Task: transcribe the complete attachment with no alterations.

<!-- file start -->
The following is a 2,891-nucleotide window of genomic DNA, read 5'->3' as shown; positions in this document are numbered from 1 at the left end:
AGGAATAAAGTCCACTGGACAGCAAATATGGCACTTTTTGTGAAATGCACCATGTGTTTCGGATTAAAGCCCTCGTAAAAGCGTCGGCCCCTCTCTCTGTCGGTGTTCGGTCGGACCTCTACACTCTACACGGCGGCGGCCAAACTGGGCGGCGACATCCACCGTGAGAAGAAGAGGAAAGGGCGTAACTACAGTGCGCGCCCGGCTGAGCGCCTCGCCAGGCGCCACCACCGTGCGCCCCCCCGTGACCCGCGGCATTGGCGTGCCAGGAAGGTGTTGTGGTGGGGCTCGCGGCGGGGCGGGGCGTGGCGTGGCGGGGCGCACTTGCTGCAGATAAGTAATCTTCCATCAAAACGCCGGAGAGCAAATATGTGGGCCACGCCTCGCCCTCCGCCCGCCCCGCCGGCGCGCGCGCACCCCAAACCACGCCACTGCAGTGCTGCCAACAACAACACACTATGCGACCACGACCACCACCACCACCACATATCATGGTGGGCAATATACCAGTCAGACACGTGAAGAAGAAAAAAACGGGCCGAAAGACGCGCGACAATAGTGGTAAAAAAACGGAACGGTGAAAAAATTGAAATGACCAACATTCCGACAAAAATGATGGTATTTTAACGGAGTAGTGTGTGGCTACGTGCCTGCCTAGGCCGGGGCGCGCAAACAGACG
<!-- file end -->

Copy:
The following is a 2,891-nucleotide window of genomic DNA, read 5'->3' as shown; positions in this document are numbered from 1 at the left end:
AGGAATAAAGTCCACTGGACAGCAAATATGGCACTTTTTGTGAAATGCACCATGTGTTTCGGATTAAAGCCCTCGTAAAAGCGTCGGCCCCTCTCTCTGTCGGTGTTCGGTCGGACCTCTACACTCTACACGGCGGCGGCCAAACTGGGCGGCGACATCCACCGTGAGAAGAAGAGGAAAGGGCGTAACTACAGTGCGCGCCCGGCTGAGCGCCTCGCCAGGCGCCACCACCGTGCGCCCCCCCGTGACCCGCGGCATTGGCGTGCCAGGAAGGTGTTGTGGTGGGGCTCGCGGCGGGGCGGGGCGTGGCGTGGCGGGGCGCACTTGCTGCAGATAAGTAATCTTCCATCAAAACGCCGGAGAGCAAATATGTGGGCCACGCCTCGCCCTCCGCCCGCCCCGCCGGCGCGCGCGCACCCCAAACCACGCCACTGCAGTGCTGCCAACAACAACACACTATGCGACCACGACCACCACCACCACCACATATCATGGTGGGCAATATACCAGTCAGACACGTGAAGAAGAAAAAAACGGGCCGAAAGACGCGCGACAATAGTGGTAAAAAAACGGAACGGTGAAAAAATTGAAATGACCAACATTCCGACAAAAATGATGGTATTTTAACGGAGTAGTGTGTGGCTACGTGCCTGCCTAGGCCGGGGCGCGCAAACAGACG